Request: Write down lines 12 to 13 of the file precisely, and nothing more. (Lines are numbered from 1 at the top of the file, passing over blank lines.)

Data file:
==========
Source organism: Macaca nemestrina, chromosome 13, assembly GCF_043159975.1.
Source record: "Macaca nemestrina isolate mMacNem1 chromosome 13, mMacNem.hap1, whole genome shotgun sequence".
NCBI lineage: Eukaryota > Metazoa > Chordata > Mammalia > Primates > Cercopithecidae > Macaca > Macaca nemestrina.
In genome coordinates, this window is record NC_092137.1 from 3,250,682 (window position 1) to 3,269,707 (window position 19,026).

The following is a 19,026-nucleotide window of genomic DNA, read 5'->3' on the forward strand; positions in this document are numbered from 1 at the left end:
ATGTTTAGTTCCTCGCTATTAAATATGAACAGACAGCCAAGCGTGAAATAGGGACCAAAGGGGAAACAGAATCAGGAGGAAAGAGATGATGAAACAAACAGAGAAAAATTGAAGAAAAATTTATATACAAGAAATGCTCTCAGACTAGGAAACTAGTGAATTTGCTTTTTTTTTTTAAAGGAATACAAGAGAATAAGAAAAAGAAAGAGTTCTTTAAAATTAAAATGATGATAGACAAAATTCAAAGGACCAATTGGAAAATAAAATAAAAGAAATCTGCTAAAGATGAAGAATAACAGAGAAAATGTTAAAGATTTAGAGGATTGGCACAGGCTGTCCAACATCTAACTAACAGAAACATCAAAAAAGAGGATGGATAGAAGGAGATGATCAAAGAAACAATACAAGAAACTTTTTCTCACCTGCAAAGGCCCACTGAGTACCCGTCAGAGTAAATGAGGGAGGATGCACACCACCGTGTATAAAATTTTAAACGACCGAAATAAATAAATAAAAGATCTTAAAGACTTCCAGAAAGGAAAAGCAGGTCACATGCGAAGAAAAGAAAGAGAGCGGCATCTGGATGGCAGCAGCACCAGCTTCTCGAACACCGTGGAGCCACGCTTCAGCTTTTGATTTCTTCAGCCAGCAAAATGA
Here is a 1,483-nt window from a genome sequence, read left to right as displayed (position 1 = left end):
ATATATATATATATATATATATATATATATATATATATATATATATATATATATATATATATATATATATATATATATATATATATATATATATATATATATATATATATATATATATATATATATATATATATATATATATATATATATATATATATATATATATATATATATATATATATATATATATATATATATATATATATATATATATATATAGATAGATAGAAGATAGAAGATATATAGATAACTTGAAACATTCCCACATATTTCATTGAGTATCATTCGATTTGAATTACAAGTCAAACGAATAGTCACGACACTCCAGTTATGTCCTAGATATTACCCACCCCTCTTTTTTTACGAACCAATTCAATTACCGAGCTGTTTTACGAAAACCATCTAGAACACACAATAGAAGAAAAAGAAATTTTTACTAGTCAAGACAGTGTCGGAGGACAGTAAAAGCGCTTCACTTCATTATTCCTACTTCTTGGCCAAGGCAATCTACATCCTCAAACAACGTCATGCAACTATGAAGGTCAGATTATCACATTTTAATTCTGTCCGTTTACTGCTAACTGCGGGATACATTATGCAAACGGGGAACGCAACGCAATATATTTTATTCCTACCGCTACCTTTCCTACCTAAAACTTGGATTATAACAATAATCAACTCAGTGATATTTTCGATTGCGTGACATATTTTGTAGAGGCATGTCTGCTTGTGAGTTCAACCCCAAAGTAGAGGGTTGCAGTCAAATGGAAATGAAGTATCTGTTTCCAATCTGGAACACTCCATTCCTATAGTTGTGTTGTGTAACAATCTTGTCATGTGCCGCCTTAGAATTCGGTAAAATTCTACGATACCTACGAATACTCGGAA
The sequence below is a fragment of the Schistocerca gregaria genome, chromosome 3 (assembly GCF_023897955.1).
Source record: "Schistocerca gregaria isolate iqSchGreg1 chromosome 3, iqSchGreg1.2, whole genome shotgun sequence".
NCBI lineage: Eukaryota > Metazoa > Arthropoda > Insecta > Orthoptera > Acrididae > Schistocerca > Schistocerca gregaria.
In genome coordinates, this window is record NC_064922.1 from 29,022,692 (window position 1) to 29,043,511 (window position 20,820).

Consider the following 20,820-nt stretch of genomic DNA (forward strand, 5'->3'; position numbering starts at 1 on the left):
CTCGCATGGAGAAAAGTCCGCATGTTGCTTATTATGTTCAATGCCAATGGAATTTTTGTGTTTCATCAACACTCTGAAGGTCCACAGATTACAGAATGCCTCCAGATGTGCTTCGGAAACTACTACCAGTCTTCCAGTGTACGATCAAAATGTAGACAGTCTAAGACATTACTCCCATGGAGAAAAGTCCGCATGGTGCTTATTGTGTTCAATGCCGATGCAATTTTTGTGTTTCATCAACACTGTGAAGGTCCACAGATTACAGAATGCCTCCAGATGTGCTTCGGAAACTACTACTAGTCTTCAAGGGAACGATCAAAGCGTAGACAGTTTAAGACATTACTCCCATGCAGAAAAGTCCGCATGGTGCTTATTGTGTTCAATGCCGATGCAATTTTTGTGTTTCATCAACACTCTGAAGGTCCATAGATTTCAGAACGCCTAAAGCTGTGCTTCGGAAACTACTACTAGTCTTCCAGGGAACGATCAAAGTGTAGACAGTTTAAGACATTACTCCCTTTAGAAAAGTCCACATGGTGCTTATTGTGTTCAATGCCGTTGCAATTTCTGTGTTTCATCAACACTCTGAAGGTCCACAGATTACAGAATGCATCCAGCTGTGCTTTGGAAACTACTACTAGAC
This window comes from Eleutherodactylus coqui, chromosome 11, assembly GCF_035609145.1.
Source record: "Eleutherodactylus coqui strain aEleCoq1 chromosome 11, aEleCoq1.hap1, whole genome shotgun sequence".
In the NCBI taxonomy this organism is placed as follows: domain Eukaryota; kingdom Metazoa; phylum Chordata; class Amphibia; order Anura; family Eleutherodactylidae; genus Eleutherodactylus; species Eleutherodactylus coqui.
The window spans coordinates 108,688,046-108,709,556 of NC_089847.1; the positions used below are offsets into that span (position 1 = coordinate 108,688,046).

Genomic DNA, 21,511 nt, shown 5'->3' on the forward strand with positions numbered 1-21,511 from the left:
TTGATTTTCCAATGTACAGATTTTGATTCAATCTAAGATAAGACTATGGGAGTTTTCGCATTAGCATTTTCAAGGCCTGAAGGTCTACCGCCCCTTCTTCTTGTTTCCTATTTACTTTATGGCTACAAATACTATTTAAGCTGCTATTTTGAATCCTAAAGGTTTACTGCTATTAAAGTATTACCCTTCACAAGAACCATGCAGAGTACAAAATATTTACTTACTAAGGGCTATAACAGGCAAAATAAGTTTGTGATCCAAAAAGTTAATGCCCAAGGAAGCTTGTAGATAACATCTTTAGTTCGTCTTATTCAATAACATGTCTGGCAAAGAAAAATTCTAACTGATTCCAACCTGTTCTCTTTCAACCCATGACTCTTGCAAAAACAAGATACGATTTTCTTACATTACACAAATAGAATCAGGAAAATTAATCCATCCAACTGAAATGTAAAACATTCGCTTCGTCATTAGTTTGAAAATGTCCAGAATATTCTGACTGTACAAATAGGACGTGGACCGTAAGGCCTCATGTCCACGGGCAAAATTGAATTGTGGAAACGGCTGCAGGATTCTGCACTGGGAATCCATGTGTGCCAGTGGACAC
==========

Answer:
In genome coordinates, this window is record NC_064922.1 from 29,022,692 (window position 1) to 29,043,511 (window position 20,820).

Consider the following 20,820-nt stretch of genomic DNA (forward strand, 5'->3'; position numbering starts at 1 on the left):